Tennis elbow affects more than tennis players
Whether your favorite summer activity is golf, tennis, gardening, or even home repair, you may run the risk of an overuse injury that can stop you cold.
Tennis elbow is caused by repetitive movements of the arm, elbow, wrist and hand, especially when gripping something like a racket, hedge trimmer, golf club or screwdriver.
Although tennis elbow affects up to 50% of tennis players at some point in their careers, many others develop the condition. In fact, less than 5% of tennis elbow diagnoses are caused by playing tennis!
The condition is characterized by a painful inflammation of the muscles and tendons that attach the forearm to the outside bony area of the elbow. If you feel pain around your outer elbow that gets worse when gripping something as simple as a toothbrush, you might already have it.
Quad City orthopedic surgeon, Dr. Ryan Dunlay, ORA Orthopedics, who specializes in orthopedic surgeries and sports medicine, says tennis elbow is common. A severe case of tennis elbow can keep you up at night, radiating into the forearm and eventually down to the hand. It can ache, burn and produce sharp, shooting pain.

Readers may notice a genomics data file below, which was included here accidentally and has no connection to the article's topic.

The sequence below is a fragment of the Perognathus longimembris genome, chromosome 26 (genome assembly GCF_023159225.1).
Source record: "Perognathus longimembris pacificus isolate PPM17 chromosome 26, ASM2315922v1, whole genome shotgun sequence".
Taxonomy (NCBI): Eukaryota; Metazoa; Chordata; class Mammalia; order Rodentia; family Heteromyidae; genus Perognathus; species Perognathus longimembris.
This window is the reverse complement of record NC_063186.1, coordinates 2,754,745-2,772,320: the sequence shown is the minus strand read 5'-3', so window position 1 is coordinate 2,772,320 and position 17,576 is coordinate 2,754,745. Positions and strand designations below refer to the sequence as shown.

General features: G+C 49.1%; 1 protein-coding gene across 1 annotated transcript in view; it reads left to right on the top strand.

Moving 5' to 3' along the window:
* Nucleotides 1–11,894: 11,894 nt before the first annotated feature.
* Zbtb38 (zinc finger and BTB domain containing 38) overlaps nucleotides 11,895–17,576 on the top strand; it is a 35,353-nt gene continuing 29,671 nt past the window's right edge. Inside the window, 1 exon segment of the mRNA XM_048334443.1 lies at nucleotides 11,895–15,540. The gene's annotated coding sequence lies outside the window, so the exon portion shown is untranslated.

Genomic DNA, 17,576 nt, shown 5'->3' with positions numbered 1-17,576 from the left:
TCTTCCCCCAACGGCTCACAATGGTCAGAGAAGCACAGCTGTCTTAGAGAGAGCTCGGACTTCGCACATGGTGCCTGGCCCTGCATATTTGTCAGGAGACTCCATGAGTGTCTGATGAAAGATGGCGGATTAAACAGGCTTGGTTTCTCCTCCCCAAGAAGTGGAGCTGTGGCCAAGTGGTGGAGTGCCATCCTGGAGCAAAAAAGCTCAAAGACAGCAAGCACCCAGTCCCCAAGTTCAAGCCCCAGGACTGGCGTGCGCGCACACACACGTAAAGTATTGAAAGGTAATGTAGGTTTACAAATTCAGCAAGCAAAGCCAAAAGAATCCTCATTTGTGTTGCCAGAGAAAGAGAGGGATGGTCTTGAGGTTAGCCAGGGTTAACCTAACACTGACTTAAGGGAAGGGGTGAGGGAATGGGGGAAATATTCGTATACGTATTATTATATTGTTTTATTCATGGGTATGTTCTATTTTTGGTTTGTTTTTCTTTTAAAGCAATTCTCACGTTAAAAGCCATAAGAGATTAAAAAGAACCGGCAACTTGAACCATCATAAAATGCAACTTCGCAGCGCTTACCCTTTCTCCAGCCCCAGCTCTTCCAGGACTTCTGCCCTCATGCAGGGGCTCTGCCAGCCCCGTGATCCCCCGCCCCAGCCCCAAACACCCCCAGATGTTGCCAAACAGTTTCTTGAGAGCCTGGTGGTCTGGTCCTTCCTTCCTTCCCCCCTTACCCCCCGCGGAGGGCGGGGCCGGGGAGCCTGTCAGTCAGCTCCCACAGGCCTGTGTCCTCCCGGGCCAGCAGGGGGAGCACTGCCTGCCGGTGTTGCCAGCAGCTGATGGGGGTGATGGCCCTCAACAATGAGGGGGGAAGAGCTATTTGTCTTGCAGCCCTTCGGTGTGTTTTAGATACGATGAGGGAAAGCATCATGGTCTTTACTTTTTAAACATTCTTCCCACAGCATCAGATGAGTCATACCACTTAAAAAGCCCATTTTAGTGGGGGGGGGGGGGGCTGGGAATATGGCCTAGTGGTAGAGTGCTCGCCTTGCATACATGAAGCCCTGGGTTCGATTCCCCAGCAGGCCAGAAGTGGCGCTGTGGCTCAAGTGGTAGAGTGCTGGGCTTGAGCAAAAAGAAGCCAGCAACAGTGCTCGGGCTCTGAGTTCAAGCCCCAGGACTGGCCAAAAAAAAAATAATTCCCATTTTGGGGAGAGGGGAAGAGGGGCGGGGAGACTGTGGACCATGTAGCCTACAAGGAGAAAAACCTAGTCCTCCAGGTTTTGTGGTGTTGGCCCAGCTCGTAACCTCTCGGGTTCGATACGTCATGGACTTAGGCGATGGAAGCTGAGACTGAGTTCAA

A painful experience
Tennis elbow can easily be confused with other conditions that cause elbow pain. Those conditions – from bursitis to Little League elbow syndrome to stress fractures – can cause similar pain but require different treatment.
“A course of gentle strengthening and stretching exercises will help restore range of motion,” advises Dr. Dunlay. “Other therapies, including medications, can help.”
Dr. Dunlay also notes that it is important to identify sources of workplace physical stress – twisting your forearm, while carrying a child or a tray – and reverse the movement by stretching in an opposite manner slowly and gently throughout the day. This ergonomic therapy can help avoid further injury.
Elbow braces a good idea?
Some people find pain relief and enhanced grip strength by wearing tennis elbow straps just under their elbows. Available at drug stores everywhere, they are an inexpensive supplement to the gentle stretching and strengthening program provided by physical therapy.
Many patients enjoy full recovery through physical therapy, tennis elbow straps, anti-inflammatory medications, and other therapies. If you don’t, consult with your physician about other approaches.